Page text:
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We did have one moment that almost turned into an encounter at the Juneteenth rally. We started from a park and took a route through the Black neighborhoods in downtown and East Knoxville. So we probably only walked about a mile, mile and a half, but as we were walking we did pass a house that had a Confederate flag up. They had a skeleton noosed in the tree. They had a skeleton hanging off their house and they had a lot of signage up that just was threatening like, “We will murder you, we know where you live, we will find you.” And that house, thankfully, didn’t seem to have anybody home that night—all the lights were out at least.

But I’ll remember it because the NAACP team stood between the marching crowd and this house—partly to protect that house from people who were very angry and wanted to destroy it and partly just to protect the people. But to see those people volunteering to be that buffer and see them telling—I mean, physically having to drag some people away because it was such an emotional experience. They wanted to throw something at this house. But the NAACP folks were so deliberate in their peacemaking that I feel like they prevented a significant problem, while still giving voice, still giving an opportunity to experience that emotion.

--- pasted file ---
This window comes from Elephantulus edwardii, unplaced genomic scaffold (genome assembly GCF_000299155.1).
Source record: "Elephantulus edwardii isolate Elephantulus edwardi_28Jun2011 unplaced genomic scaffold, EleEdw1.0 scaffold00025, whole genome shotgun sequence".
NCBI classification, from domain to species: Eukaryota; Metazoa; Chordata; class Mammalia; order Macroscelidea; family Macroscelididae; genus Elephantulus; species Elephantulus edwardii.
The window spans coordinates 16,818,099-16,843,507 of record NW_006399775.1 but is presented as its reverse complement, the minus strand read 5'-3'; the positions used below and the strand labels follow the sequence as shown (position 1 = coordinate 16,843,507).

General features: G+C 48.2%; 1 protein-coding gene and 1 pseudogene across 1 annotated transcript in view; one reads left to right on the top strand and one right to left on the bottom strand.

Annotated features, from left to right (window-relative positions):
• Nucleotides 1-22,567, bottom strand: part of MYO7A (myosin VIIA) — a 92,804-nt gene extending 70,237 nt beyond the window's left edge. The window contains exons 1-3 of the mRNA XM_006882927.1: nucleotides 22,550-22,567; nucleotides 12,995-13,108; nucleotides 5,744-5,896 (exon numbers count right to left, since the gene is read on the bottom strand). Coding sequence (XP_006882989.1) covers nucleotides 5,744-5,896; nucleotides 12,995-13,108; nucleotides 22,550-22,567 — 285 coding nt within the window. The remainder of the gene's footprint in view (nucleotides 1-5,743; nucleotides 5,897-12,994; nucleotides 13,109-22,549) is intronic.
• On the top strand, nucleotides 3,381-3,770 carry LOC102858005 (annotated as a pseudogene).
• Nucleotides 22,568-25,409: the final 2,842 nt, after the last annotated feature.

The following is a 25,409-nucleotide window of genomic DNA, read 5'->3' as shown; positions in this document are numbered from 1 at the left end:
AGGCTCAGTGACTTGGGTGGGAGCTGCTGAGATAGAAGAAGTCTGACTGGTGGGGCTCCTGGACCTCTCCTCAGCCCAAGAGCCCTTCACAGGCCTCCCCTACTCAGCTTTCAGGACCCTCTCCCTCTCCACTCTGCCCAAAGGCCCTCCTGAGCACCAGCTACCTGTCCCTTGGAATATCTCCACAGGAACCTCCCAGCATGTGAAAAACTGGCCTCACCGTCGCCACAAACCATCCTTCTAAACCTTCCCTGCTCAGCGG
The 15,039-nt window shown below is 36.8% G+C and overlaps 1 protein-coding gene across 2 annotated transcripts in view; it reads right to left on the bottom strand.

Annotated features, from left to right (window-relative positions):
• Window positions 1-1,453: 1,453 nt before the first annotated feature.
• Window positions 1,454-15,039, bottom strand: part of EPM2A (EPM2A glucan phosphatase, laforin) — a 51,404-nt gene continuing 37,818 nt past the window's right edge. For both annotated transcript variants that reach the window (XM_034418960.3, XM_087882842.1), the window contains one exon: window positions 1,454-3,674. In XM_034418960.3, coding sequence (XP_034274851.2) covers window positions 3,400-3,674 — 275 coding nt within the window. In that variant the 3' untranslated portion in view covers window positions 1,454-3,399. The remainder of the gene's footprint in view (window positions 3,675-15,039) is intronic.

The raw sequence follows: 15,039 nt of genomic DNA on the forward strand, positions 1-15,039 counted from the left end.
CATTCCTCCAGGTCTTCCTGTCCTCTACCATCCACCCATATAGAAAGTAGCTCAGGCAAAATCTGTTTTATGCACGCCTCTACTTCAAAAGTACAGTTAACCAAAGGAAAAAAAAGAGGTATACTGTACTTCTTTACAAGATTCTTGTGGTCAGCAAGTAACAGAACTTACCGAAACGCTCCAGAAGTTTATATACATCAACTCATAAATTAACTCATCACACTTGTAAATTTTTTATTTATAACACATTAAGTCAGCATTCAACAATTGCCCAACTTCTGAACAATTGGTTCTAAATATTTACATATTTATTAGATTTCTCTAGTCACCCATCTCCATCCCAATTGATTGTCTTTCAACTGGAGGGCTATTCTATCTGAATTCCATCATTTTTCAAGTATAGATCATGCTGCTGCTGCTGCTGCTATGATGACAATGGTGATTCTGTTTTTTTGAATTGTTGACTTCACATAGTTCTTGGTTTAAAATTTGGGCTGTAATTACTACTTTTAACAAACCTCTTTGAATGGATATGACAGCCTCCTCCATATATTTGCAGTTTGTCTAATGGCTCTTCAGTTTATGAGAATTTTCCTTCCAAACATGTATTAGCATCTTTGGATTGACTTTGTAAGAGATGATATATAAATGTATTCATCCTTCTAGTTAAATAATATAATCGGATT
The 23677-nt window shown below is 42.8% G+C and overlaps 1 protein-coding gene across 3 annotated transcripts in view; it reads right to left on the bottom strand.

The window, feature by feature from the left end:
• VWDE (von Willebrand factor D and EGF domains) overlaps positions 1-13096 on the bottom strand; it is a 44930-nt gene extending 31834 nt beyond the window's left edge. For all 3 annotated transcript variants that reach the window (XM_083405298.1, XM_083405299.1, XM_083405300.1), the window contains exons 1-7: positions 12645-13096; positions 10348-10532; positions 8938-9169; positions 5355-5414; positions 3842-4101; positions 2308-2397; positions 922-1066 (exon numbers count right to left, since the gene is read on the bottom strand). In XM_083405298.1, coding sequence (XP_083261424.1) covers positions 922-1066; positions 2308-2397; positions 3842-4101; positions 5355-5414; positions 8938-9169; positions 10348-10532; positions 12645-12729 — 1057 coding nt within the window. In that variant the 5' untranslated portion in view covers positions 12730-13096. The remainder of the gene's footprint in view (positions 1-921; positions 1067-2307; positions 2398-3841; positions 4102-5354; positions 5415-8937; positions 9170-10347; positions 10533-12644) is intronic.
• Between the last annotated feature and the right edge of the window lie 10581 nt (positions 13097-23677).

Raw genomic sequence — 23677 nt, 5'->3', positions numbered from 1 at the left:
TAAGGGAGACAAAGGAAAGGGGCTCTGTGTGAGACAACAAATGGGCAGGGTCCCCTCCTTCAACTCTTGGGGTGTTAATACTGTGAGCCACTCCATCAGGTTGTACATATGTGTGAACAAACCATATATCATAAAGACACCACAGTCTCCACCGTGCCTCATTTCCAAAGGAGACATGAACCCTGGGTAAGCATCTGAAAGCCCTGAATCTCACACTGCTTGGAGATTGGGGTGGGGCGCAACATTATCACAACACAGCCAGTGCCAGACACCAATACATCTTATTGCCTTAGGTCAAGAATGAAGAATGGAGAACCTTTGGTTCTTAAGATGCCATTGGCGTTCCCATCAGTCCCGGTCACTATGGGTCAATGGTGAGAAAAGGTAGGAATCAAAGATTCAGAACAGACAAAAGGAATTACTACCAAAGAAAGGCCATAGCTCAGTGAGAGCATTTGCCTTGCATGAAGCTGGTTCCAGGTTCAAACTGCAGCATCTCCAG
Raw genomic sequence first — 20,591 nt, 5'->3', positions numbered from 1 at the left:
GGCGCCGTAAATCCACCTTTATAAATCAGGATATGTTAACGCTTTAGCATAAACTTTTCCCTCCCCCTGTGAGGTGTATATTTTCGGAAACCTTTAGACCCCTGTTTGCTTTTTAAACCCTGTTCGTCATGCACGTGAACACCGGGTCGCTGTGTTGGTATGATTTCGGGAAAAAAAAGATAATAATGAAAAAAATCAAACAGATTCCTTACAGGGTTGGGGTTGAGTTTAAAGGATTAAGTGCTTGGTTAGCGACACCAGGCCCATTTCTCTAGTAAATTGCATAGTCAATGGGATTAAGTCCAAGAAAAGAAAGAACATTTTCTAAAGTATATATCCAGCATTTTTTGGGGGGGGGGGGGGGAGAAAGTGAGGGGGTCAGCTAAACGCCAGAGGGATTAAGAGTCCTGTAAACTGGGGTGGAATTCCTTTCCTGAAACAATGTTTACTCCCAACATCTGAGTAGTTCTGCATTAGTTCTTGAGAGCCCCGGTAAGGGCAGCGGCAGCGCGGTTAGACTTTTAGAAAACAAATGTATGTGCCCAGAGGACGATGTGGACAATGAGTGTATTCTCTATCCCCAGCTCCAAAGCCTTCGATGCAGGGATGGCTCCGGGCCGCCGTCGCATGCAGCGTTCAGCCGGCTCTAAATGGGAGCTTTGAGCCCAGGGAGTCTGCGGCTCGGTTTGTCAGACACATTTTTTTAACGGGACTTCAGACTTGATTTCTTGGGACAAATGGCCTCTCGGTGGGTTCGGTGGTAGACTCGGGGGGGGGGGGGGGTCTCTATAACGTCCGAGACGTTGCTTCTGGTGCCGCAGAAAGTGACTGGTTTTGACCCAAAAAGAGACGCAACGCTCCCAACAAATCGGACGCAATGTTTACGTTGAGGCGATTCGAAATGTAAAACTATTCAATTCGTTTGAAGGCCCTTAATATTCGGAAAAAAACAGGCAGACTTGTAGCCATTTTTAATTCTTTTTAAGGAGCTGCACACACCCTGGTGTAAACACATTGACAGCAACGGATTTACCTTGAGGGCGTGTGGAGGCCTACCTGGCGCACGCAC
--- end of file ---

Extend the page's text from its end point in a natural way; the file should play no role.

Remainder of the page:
To watch that, as just a white person, to see that this house has been standing for who knows how long, the house is like ten minutes from my house—blazing, just unapologetic, very much stirring up trouble that’s completely offensive… I appreciated to see that the process of this team of organizers was to be proactive and protect each other and stay focused: get back on track, get back on the march and bring attention to how we’re bringing change, not how we will bring destruction.



I went to a protest in Portland the night of Emmett Till’s birthday. It was amazing—there were ten to twenty thousand people out that night. People were lighting off fireworks, they had drum circles going, speakers, music,


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